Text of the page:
If you want t donate, you can do so here but this isn't so much about asking you to donate as sharing something with other people that makes my life a very happy one. I have written a lot about bike racing and my journey with diabetes and cycling and I think that it has bought me here, to the best possible road with the most beautiful views i can imagine. I can't wait to see where it goes next!

Sunday, 7 June 2015

broken bones

I'm typing this with one hand because the other one is in an ultrasound machine ( don't worry, my forearm isn't pregnant) which is supposed to make my bones heal more quickly. A week ago, I was finishing up a decent block of training , riding down a hill and eating a cookie. Apparently I share some qualities with Gerald Ford because I managed to wipe myself out and break the radial head of my elbow (third time I've done that) . I managed to laugh at myself, ride back to a convenient place to meet a friend, drop the cookie and smash my helmet.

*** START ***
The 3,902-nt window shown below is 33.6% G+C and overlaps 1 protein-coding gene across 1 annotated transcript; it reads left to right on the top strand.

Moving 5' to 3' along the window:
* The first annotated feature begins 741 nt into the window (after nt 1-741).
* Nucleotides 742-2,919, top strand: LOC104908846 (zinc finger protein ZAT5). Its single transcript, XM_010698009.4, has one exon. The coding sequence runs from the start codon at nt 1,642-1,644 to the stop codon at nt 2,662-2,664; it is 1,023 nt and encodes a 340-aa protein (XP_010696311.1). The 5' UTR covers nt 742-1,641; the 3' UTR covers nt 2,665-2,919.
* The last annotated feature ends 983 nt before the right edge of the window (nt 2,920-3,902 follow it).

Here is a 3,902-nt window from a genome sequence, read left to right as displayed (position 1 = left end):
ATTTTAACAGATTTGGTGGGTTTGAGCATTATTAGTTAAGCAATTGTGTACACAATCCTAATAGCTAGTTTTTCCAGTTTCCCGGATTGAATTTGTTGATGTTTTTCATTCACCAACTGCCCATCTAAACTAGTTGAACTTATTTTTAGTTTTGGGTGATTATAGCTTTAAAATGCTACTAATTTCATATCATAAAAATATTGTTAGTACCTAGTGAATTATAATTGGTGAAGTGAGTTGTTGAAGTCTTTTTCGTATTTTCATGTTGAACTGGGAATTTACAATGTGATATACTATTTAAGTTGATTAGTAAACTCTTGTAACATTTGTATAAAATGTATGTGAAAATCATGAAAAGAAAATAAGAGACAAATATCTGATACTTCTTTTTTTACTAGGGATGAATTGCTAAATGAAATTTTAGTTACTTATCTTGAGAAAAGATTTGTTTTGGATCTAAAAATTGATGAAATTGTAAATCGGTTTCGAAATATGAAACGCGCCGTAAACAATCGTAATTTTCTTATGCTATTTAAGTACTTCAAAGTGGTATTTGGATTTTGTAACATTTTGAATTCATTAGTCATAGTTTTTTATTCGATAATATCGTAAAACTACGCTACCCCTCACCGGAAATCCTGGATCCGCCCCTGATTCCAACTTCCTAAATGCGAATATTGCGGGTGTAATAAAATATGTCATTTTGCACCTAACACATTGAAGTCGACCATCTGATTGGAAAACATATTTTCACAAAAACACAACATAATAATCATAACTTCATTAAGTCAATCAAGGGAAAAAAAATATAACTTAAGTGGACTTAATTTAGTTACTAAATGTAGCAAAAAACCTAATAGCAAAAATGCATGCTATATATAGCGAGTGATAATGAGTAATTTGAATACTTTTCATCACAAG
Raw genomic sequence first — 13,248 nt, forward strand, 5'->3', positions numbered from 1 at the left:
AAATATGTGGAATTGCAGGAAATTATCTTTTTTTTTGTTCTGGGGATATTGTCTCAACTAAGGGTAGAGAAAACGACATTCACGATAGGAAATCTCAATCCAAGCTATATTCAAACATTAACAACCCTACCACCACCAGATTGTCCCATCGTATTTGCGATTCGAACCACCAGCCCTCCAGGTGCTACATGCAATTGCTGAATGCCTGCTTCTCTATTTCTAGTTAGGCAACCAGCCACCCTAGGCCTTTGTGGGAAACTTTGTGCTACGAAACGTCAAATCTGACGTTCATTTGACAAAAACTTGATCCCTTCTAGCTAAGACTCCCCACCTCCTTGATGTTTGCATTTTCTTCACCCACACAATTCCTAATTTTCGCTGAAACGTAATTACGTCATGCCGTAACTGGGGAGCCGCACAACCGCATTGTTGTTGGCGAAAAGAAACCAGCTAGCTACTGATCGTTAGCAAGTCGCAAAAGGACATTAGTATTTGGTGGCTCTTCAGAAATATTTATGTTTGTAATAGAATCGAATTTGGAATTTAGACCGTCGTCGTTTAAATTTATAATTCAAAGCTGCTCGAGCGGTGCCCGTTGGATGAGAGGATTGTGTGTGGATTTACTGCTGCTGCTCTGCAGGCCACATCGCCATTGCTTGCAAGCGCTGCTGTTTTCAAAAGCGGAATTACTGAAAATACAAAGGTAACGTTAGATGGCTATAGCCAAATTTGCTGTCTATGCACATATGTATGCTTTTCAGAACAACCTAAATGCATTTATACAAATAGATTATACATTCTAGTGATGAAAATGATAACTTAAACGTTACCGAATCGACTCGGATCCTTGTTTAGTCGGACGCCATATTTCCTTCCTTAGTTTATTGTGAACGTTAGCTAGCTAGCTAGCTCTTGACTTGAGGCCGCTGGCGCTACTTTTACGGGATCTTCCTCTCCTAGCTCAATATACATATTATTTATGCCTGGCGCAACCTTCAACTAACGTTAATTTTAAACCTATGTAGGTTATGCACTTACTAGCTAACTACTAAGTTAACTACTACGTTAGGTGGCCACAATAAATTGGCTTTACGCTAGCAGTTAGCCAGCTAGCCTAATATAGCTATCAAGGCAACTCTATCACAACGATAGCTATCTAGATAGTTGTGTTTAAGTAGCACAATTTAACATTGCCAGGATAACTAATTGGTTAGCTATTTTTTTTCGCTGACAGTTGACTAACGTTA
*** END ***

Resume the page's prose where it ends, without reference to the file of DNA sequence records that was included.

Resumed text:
I took a trip to urgent care, told the doctor I had a radial head fracture, he told me that he would be the judge of what was wrong with me. Then he looked at my X ray and informed me i had a radial head fracture. He put me in a plaster cast. I took a dremel to that pretty quickly, but not before getting in a few quality signatures.

Since then I have ridden a super secret new bike (don't tell the doctor I did that) , visited Trek HQ in Wisconsin (look out for an article in RIDE) and attempted to start running whilst I heal. Wisconsin was great, I rode on fantastic roads, met great people and ate some great food. I consider it a measure of how good my new friends are when I can rely on them to dress/ undress me within a week of meeting them. In general, anyone prepared to listen to me swearing about every bump we ride over and still drink beer with me afterwards passes the friend test.